December 8: Oscar De la Hoya (WBC) vs. Fernando Vargas (WBA) for 2/3 of the 154-lb. title
After September 15 we will have one middleweight champion for the first time since Marvelous Marvin Hagler held the belts. After October is over we will know if Hasim Rahman merely capitalized on Lennox Lewis' unprofessional nonpreparation or if he will shock the boxing world once again. Also, the rescheduled Evander Holyfield vs. John Ruiz WBA heavyweight title bout should take place in October. Hopefully, the heavyweight titles can be reunited, but don't hold your breath.
After November 2 we will know if the new, unified 140-lb. king will be a puncher (Kostya Tszyu) or a boxer (Zab Judah). And after December 8 (providing Fernando Vargas beats Shibita Flores for the vacant WBA title in September) we will know if Oscar really is back or how much Trinidad's beating took out of Vargas. Plus, Tyson should feed on another stiff if he can manage to stay out of jail.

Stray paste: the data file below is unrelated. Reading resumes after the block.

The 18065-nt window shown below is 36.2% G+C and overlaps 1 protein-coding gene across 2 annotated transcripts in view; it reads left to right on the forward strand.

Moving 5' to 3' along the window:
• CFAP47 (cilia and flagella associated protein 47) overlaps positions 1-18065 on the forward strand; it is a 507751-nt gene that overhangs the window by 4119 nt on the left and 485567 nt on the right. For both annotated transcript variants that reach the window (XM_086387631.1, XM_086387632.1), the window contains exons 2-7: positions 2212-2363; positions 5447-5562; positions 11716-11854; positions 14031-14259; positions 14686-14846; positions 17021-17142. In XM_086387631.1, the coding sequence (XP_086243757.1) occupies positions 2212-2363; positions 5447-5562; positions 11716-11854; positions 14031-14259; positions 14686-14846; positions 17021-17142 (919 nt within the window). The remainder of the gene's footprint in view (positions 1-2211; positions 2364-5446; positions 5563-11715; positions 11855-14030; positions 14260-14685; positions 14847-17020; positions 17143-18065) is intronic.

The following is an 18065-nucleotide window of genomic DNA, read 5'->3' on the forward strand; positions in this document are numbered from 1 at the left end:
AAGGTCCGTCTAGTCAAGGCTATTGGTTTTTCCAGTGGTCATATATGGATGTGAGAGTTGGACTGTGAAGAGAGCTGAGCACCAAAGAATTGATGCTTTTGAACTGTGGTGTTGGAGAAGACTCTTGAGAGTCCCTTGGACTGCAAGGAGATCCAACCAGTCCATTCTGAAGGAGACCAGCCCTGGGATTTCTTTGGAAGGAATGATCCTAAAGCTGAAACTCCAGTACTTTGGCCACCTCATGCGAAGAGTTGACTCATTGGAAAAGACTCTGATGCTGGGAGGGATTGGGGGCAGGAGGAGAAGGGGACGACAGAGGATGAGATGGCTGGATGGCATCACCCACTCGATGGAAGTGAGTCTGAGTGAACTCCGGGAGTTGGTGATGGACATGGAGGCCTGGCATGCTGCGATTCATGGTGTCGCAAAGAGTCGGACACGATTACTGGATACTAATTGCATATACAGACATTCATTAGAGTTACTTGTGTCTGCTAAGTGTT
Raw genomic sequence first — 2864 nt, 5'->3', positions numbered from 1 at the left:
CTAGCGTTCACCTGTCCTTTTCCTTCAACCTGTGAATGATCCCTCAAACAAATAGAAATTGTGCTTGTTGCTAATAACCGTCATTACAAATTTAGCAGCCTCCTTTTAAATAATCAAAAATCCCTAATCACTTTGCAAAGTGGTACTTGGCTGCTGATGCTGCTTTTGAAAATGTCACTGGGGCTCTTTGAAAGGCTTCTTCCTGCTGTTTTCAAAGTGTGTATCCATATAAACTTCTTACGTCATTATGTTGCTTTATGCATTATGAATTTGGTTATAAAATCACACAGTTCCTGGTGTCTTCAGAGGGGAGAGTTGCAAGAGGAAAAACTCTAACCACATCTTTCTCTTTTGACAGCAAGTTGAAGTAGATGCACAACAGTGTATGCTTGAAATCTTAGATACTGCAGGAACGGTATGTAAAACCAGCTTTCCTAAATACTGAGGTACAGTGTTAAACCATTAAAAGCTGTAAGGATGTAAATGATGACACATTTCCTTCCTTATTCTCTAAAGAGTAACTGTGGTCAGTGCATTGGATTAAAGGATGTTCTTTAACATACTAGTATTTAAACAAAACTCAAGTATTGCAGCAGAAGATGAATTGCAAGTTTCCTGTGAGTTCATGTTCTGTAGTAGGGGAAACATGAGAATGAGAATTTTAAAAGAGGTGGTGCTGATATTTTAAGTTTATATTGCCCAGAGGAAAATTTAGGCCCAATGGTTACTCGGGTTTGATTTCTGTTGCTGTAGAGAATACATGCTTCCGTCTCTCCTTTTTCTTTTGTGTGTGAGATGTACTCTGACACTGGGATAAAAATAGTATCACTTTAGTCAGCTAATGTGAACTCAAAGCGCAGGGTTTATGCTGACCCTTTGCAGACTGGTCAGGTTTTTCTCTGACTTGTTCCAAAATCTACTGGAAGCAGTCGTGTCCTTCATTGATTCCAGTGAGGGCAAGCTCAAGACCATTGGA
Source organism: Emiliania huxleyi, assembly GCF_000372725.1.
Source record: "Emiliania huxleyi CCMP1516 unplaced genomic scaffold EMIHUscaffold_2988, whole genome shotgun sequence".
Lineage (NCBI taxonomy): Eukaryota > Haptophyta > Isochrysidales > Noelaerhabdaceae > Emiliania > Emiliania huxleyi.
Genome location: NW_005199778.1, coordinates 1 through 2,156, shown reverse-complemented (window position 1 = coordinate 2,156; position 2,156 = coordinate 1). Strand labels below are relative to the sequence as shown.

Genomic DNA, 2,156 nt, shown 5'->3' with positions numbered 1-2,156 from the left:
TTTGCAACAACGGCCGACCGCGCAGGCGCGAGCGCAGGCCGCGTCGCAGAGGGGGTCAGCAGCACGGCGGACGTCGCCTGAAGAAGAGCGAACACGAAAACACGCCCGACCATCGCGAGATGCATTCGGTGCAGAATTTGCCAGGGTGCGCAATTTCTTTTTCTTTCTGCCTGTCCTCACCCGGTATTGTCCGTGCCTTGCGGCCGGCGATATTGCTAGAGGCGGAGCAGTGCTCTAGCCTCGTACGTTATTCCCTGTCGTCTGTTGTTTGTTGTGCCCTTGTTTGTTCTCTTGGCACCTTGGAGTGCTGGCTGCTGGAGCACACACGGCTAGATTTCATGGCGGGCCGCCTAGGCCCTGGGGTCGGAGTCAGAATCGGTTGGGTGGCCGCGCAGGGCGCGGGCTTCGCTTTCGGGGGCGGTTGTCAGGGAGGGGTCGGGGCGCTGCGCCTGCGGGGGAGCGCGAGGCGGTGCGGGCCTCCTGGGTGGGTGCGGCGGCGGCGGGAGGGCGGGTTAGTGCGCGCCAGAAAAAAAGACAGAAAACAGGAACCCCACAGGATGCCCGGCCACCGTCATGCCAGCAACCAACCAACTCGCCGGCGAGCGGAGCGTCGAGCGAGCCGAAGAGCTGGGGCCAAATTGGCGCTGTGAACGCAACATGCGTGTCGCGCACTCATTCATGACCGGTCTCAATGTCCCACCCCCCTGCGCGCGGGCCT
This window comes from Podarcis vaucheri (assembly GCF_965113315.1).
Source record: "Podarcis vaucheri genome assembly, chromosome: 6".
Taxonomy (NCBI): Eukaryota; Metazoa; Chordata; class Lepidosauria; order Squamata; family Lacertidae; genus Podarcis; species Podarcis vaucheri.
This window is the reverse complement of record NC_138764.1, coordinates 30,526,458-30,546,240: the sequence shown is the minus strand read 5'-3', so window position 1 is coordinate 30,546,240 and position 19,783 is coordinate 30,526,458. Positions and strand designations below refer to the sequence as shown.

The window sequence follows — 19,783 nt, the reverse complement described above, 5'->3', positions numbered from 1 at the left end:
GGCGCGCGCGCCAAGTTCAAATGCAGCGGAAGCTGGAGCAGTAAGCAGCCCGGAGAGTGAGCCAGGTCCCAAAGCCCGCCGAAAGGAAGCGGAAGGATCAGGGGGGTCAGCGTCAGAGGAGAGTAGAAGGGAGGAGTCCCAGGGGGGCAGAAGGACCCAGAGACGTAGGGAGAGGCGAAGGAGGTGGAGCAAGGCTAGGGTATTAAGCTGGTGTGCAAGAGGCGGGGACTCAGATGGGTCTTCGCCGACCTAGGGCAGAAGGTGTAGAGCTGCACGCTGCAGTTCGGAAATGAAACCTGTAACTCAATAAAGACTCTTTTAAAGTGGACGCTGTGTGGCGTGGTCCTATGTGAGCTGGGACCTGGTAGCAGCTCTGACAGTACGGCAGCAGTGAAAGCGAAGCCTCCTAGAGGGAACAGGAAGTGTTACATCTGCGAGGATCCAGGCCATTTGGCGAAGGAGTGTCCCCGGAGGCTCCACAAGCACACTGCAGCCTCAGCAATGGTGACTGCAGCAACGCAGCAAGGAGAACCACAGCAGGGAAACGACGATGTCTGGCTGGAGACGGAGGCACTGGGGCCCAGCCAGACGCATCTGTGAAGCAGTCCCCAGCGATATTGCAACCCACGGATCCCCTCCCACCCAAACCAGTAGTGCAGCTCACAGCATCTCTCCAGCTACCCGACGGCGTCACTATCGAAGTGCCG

TURNING STONE GATHERING MOSS:
Local boxing is MIA at The Turning Stone. The last boxing card was in June, and their media- relations person tells me that nothing is scheduled until at least November! What happened? I thought The 'Stone was committed to hosting boxing matches at least four times a year.
On September 28 ESPN2 will televise Ronald Wright vs. Robert "Push Up" Frazier for the vacant IBF junior-middleweight title. Robert Frazier is from the Central New York area and has fought several times at The Turning Stone. So why is the fight taking place in California? Because Frazier's promoter, Mike Acri, and The Turning Stone wouldn't put up the cash to host this title fight here. I guess they believe the female Ali/Frazier bout is more suited to this area. I sincerely hope they are wrong.
Final Thought: Once again I'll go out on a limb with a prediction. I'll pick the underdog Bernard Hopkins to upset the upstart Felix Trinidad. "Tito" looked impressive destroying Joppy; however, Bernard Hopkins will prove to be a much more formidable foe.